Science-fiction

1973 is a special year in the history of science fiction. It’s still the golden age of speculative fiction (Philip K. Dick, Philip José Farmer), but something new appears: science-fiction becomes real. J. G. Ballard publishes Crash and declares “The fiction is already there. The writer’s task is to invent the reality.”1

This same year, Sakyo Komatsu, a Japonese TV journalist and Italian literature scholar, publishes Nippon Chinbotsu (La submersion du Japon), a novel that brings to life a Japan with the same greatness, sensitivity, shyness and corruption that today’s. Japan sinks is a great novel, one of those that invents reality to best embrace it. Read it.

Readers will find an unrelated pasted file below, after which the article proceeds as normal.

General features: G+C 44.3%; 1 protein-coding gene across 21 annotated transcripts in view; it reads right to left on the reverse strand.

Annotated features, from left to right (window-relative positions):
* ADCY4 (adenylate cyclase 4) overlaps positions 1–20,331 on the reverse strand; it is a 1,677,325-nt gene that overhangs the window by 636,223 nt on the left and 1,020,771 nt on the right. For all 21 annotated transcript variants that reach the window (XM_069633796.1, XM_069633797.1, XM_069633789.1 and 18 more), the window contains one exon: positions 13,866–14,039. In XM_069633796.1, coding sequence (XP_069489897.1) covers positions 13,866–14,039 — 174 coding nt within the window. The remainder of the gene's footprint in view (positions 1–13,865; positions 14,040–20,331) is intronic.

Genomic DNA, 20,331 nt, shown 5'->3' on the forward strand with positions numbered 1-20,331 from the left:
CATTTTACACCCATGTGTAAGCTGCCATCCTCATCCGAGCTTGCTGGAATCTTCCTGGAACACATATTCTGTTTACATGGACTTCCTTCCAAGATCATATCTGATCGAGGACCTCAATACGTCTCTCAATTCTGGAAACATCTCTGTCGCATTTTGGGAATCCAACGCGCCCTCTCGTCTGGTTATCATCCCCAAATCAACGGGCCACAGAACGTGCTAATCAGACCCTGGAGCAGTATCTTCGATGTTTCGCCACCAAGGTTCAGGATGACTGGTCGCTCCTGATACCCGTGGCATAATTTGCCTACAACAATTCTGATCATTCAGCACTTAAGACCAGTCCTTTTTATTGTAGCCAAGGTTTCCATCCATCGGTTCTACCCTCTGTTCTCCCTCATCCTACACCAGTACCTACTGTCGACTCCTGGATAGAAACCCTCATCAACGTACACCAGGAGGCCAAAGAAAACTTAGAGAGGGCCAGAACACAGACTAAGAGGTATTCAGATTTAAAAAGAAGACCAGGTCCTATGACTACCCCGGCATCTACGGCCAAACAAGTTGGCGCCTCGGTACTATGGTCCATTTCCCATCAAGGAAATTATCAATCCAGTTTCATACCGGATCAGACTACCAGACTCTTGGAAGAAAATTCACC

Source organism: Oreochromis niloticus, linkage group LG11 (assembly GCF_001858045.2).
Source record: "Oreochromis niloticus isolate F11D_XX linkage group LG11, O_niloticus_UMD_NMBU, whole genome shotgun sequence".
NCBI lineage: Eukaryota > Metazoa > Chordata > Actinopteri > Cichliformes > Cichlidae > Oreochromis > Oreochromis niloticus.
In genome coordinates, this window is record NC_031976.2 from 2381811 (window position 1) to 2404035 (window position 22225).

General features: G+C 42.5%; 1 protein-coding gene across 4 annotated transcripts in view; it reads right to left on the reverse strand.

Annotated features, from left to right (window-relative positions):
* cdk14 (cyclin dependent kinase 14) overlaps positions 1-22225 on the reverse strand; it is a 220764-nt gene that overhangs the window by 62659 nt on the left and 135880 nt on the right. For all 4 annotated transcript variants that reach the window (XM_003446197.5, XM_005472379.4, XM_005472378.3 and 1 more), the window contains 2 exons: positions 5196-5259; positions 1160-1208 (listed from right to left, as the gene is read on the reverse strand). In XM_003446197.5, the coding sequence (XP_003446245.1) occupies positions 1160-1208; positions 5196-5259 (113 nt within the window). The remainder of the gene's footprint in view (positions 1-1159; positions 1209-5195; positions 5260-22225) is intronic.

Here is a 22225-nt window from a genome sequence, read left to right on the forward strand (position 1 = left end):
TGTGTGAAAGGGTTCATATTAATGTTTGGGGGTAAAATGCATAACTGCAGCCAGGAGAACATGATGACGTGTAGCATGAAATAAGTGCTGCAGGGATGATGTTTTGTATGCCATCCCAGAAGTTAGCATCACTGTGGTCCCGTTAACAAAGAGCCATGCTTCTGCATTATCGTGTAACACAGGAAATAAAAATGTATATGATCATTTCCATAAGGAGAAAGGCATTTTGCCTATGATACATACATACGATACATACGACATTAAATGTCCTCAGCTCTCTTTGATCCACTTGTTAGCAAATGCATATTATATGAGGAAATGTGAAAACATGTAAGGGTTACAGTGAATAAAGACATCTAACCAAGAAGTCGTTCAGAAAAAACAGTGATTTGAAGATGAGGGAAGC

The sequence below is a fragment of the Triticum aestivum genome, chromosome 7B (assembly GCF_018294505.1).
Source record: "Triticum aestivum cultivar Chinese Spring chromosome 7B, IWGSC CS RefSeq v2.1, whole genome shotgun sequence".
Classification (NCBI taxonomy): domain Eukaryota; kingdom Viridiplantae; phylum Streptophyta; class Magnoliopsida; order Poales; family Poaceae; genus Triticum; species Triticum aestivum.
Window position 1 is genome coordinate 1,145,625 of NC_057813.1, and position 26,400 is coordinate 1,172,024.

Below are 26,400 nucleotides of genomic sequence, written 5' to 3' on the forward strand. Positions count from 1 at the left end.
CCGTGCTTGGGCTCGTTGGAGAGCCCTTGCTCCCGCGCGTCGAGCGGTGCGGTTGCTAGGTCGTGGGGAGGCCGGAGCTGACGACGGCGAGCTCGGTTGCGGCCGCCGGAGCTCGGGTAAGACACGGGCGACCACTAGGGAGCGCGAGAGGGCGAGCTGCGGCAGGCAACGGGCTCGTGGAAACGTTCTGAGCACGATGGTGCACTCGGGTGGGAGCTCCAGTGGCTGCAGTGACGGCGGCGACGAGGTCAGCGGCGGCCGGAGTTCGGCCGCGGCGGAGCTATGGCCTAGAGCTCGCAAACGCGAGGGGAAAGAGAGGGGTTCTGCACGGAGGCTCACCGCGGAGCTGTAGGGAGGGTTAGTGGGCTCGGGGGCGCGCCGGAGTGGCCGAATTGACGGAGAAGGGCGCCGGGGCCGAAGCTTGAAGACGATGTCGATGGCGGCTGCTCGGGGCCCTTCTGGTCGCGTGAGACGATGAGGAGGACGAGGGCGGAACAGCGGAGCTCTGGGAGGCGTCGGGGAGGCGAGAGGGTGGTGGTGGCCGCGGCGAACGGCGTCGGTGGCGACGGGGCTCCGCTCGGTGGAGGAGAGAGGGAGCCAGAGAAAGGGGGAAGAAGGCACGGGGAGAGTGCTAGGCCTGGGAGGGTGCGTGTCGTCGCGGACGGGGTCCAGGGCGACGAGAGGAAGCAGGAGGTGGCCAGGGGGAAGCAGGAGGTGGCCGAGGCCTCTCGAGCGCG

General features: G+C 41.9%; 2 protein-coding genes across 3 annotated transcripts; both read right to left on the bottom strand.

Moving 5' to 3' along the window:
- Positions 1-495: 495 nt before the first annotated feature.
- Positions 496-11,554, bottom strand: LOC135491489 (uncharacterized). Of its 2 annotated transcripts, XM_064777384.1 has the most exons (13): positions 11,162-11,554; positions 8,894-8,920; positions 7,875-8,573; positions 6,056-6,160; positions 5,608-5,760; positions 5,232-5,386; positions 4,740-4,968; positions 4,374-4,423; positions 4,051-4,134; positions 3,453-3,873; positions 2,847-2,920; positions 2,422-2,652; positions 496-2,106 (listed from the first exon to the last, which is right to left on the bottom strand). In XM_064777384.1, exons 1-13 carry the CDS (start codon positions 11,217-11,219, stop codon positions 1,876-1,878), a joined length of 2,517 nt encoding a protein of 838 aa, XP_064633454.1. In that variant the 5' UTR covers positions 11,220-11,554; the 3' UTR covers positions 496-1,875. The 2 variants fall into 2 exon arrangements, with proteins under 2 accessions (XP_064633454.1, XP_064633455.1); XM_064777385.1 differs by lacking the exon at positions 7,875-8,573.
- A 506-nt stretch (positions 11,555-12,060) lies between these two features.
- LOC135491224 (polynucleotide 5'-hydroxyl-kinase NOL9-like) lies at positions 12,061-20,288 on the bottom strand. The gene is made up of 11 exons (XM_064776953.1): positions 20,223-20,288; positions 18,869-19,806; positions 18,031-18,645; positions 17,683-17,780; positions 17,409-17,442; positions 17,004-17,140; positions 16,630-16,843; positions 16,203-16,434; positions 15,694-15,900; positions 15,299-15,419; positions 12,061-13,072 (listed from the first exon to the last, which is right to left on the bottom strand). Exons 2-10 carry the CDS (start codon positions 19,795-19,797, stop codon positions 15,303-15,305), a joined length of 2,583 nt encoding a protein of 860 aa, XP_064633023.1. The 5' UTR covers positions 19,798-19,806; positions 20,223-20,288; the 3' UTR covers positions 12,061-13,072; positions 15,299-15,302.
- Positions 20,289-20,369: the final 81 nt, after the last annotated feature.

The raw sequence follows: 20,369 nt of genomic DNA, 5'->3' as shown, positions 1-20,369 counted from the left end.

PS. Publishers being what they are, not one realized that the book could become a best-seller again, and it is out-of-print today in both French and English.

This post is also available in: French

  1. Preface to the French edition of Crash, translated by Wikiquotes. []

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